Iran said it would take another step away from a 2015 nuclear deal by starting to develop centrifuges to speed up its uranium enrichment but it also gave European powers two more months to try to save the multilateral pact.
Separately, the United States refused to ease its economic sanctions on Iran, imposed fresh ones designed to choke off the smuggling of Iranian oil and rebuffed, but did not rule out, a French plan to give Tehran a $15 billion credit line.
The moves suggested Iran, the United States and the major European powers may be leaving the door open for diplomacy to try resolve a dispute over Iran’s nuclear program even as they largely stuck to entrenched positions.
The friction has intensified since US President Donald Trump last year withdrew from the 2015 international accord under which Iran had agreed to rein in its atomic program in exchange for relief from economic sanctions.
Washington has since renewed and intensified its sanctions, slashing Iran’s crude oil sales by more than 80%.
Trump again said he was open to the possibility of meeting Iranian President Hassan Rouhani but made clear he had no intention of easing sanctions.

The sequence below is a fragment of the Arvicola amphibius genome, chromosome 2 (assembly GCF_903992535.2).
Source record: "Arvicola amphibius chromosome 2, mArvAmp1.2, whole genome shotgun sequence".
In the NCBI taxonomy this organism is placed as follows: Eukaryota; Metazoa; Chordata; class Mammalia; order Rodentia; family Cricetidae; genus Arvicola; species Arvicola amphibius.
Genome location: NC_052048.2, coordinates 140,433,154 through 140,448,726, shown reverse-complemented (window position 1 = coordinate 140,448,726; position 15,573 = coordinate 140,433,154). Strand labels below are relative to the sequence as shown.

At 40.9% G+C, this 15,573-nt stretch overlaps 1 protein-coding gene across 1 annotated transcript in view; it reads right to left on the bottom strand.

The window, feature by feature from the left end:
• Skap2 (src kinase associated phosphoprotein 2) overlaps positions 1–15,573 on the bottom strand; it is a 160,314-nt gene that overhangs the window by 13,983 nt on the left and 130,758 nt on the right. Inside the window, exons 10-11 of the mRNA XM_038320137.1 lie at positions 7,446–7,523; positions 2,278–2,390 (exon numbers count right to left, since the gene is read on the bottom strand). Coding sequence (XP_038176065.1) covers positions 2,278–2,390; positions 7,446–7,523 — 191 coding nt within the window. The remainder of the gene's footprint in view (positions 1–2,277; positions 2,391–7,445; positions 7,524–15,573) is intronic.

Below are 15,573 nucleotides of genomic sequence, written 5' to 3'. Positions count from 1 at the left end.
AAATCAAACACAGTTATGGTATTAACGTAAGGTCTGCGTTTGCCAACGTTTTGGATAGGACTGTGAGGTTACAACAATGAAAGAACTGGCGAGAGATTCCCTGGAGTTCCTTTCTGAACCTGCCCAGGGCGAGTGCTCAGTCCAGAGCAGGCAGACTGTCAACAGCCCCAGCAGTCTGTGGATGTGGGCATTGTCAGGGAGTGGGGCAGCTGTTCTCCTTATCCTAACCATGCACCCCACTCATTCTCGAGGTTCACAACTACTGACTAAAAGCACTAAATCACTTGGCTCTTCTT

“That’s not happening,” he said. “That won’t be happening.”
In a televised address, Rouhani said Iran from Friday will begin developing centrifuges to speed up the enrichment of uranium, which can produce fuel for power plants or for atomic bombs, as the next step in reducing its nuclear commitments.
Under the accord, Iran was allowed to keep restricted quantities of first-generation centrifuges at two nuclear plants. The successful development of more advanced centrifuges would enable it to produce material for a potential nuclear bomb several times faster.
Iran says it is only enriching uranium to fuel nuclear power plants, but the United States has long suspected the program ultimately aims to produce weapons.
Iran’s atomic energy organisation spokesman Behrouz Kamalvandi will hold a news conference tomorrow to detail Tehran’s third round of cuts in its nuclear commitments since May, the semi-official ISNA news agency reported .
Iran’s arch-enemy Israel responded by calling for more international pressure on Iran.
“This is not the time to hold talks with Iran; this is the time to increase the pressure on Iran,” said Israeli Prime Minister Benjamin Netanyahu.
The EU yesterday urged Iran to backtrack on moves to drop its commitments under the deal, known as the JCPOA.
“These activities we consider are inconsistent with the JCPOA,” said European Commission spokesman Carlos Martin Ruiz de Gordejuela.
“We urge Iran to reverse these steps and refrain from further measures that undermine the nuclear deal.”
Iran has expressed mounting frustration at Europe’s failure to offset the effects of renewed US sanctions in return for its continued compliance with the agreement.
It had already hit back twice with countermeasures in response to the US withdrawal from the deal.